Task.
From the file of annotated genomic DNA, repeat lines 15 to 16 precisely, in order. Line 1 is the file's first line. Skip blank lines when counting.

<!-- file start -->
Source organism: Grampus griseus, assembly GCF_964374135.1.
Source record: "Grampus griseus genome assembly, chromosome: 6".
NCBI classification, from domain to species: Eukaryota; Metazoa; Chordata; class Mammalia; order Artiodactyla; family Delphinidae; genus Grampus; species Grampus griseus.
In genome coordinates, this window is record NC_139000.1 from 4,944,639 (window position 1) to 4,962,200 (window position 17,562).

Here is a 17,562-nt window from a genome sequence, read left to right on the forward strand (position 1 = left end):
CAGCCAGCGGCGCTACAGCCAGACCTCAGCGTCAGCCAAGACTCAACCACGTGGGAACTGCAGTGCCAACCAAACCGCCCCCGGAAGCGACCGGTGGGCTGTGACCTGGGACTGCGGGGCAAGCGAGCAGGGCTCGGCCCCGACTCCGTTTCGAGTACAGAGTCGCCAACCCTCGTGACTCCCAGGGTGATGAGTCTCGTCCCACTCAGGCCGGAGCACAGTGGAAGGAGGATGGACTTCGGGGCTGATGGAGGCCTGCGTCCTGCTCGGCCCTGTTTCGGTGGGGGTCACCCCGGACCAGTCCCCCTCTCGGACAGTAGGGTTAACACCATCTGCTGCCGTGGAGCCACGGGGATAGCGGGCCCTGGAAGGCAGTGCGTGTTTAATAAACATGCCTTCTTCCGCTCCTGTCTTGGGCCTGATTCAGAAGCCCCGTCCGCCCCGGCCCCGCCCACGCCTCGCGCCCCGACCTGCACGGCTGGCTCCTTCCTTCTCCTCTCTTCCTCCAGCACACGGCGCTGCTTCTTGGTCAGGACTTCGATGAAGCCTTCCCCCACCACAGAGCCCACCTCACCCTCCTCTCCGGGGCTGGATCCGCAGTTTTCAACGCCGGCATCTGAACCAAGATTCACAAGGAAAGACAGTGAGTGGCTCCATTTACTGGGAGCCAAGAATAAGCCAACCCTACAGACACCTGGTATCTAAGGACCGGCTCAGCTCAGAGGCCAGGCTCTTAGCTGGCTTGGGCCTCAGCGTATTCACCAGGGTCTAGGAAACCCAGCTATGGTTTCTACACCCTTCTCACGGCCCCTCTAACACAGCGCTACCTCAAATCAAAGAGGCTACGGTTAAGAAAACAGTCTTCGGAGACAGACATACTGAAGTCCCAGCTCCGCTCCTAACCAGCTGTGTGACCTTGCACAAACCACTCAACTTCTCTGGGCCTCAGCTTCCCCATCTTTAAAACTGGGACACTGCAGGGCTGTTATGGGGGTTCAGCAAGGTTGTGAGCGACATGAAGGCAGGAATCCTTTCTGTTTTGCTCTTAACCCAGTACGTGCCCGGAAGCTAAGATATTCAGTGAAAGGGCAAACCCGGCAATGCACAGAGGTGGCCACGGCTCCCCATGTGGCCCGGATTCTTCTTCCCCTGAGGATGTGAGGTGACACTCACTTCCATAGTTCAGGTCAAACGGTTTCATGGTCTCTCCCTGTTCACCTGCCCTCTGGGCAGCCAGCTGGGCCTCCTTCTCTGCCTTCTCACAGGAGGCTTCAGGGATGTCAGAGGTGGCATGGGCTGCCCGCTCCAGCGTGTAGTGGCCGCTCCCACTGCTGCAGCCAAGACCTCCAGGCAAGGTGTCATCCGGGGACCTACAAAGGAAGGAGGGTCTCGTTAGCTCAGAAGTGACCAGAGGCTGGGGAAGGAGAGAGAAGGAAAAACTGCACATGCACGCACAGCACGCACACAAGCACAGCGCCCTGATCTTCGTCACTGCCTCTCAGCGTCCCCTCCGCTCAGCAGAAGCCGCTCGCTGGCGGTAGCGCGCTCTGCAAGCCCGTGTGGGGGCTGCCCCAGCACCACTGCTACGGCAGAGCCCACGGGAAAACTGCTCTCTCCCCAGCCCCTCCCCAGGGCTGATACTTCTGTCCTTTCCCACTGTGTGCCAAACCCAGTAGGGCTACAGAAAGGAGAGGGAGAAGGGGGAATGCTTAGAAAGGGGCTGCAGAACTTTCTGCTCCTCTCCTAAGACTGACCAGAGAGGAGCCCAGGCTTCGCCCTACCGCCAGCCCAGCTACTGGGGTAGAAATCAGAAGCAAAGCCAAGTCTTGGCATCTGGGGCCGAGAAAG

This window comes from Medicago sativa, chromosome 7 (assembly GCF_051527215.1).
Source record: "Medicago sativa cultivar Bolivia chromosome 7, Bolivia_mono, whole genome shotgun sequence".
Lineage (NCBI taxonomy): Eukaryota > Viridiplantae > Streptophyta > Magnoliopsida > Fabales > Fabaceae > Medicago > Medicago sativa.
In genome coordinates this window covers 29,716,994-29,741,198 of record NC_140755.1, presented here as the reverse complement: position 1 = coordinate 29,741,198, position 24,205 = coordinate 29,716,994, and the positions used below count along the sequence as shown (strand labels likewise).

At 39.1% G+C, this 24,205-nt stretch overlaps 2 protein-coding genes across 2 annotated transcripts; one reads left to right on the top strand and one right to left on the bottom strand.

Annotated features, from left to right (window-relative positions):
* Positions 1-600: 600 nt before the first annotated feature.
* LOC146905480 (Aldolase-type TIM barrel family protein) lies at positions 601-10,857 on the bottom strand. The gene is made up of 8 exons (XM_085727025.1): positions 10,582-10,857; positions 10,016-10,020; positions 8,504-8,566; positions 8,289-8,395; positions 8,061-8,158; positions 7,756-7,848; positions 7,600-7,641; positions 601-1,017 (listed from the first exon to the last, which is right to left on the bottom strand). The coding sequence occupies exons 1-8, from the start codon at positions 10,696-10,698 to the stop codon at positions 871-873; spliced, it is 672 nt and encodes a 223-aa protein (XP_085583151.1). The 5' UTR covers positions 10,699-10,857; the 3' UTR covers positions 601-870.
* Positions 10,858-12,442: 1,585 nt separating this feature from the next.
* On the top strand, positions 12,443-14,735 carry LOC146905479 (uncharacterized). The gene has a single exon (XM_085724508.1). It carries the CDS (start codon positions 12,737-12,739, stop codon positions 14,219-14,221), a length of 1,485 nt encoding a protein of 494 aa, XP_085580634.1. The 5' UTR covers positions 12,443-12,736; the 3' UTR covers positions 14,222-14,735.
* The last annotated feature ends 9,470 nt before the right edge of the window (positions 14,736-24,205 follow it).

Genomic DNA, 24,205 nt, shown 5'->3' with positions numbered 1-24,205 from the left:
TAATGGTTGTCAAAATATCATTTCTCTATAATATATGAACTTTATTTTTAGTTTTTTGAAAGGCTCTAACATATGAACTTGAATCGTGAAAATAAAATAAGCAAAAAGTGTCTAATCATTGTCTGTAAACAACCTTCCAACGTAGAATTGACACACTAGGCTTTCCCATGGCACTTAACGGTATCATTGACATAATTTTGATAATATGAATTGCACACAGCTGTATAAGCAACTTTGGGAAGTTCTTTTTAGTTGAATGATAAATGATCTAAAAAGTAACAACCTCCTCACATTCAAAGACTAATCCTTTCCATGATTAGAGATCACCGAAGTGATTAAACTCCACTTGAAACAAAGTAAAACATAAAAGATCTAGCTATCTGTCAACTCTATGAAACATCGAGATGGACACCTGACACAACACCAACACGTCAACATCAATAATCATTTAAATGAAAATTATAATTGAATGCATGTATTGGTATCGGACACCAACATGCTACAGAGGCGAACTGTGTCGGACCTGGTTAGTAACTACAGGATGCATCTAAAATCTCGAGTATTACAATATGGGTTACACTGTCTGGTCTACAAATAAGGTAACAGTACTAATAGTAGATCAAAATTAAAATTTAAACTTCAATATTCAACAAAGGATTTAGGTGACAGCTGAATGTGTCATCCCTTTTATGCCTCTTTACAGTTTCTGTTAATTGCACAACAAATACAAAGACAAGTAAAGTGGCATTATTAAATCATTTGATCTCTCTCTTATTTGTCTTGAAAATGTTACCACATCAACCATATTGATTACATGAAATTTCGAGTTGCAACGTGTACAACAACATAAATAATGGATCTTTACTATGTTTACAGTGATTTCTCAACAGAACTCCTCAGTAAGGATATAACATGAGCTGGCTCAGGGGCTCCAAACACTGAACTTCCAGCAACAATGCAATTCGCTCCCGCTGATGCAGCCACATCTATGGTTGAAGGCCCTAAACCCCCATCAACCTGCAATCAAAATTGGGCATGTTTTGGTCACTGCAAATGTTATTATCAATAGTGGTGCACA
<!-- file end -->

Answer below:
* Positions 10,858-12,442: 1,585 nt separating this feature from the next.
* On the top strand, positions 12,443-14,735 carry LOC146905479 (uncharacterized). The gene has a single exon (XM_085724508.1). It carries the CDS (start codon positions 12,737-12,739, stop codon positions 14,219-14,221), a length of 1,485 nt encoding a protein of 494 aa, XP_085580634.1. The 5' UTR covers positions 12,443-12,736; the 3' UTR covers positions 14,222-14,735.